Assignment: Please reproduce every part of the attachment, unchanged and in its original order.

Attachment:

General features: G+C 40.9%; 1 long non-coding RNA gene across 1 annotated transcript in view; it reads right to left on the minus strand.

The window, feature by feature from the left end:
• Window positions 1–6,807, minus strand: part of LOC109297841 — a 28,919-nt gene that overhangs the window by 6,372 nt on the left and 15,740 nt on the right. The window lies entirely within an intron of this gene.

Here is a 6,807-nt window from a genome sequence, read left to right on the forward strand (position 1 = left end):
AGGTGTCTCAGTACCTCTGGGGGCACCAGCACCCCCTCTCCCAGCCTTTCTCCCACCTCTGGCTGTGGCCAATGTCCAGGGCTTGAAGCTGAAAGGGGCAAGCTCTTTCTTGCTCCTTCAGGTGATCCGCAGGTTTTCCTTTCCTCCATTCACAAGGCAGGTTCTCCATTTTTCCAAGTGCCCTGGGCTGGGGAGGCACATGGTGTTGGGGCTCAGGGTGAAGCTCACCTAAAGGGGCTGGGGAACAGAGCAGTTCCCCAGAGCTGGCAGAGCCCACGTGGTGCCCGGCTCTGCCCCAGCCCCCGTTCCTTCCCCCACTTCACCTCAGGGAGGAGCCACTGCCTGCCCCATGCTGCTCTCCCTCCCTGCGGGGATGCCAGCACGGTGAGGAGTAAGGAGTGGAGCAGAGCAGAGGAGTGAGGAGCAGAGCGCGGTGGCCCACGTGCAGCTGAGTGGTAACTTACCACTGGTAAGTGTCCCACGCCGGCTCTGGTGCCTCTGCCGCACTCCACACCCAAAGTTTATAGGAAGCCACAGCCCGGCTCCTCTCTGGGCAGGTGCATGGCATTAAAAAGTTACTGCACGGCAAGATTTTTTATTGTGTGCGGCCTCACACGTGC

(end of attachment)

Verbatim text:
General features: G+C 40.9%; 1 long non-coding RNA gene across 1 annotated transcript in view; it reads right to left on the minus strand.

The window, feature by feature from the left end:
• Window positions 1–6,807, minus strand: part of LOC109297841 — a 28,919-nt gene that overhangs the window by 6,372 nt on the left and 15,740 nt on the right. The window lies entirely within an intron of this gene.

Here is a 6,807-nt window from a genome sequence, read left to right on the forward strand (position 1 = left end):
AGGTGTCTCAGTACCTCTGGGGGCACCAGCACCCCCTCTCCCAGCCTTTCTCCCACCTCTGGCTGTGGCCAATGTCCAGGGCTTGAAGCTGAAAGGGGCAAGCTCTTTCTTGCTCCTTCAGGTGATCCGCAGGTTTTCCTTTCCTCCATTCACAAGGCAGGTTCTCCATTTTTCCAAGTGCCCTGGGCTGGGGAGGCACATGGTGTTGGGGCTCAGGGTGAAGCTCACCTAAAGGGGCTGGGGAACAGAGCAGTTCCCCAGAGCTGGCAGAGCCCACGTGGTGCCCGGCTCTGCCCCAGCCCCCGTTCCTTCCCCCACTTCACCTCAGGGAGGAGCCACTGCCTGCCCCATGCTGCTCTCCCTCCCTGCGGGGATGCCAGCACGGTGAGGAGTAAGGAGTGGAGCAGAGCAGAGGAGTGAGGAGCAGAGCGCGGTGGCCCACGTGCAGCTGAGTGGTAACTTACCACTGGTAAGTGTCCCACGCCGGCTCTGGTGCCTCTGCCGCACTCCACACCCAAAGTTTATAGGAAGCCACAGCCCGGCTCCTCTCTGGGCAGGTGCATGGCATTAAAAAGTTACTGCACGGCAAGATTTTTTATTGTGTGCGGCCTCACACGTGC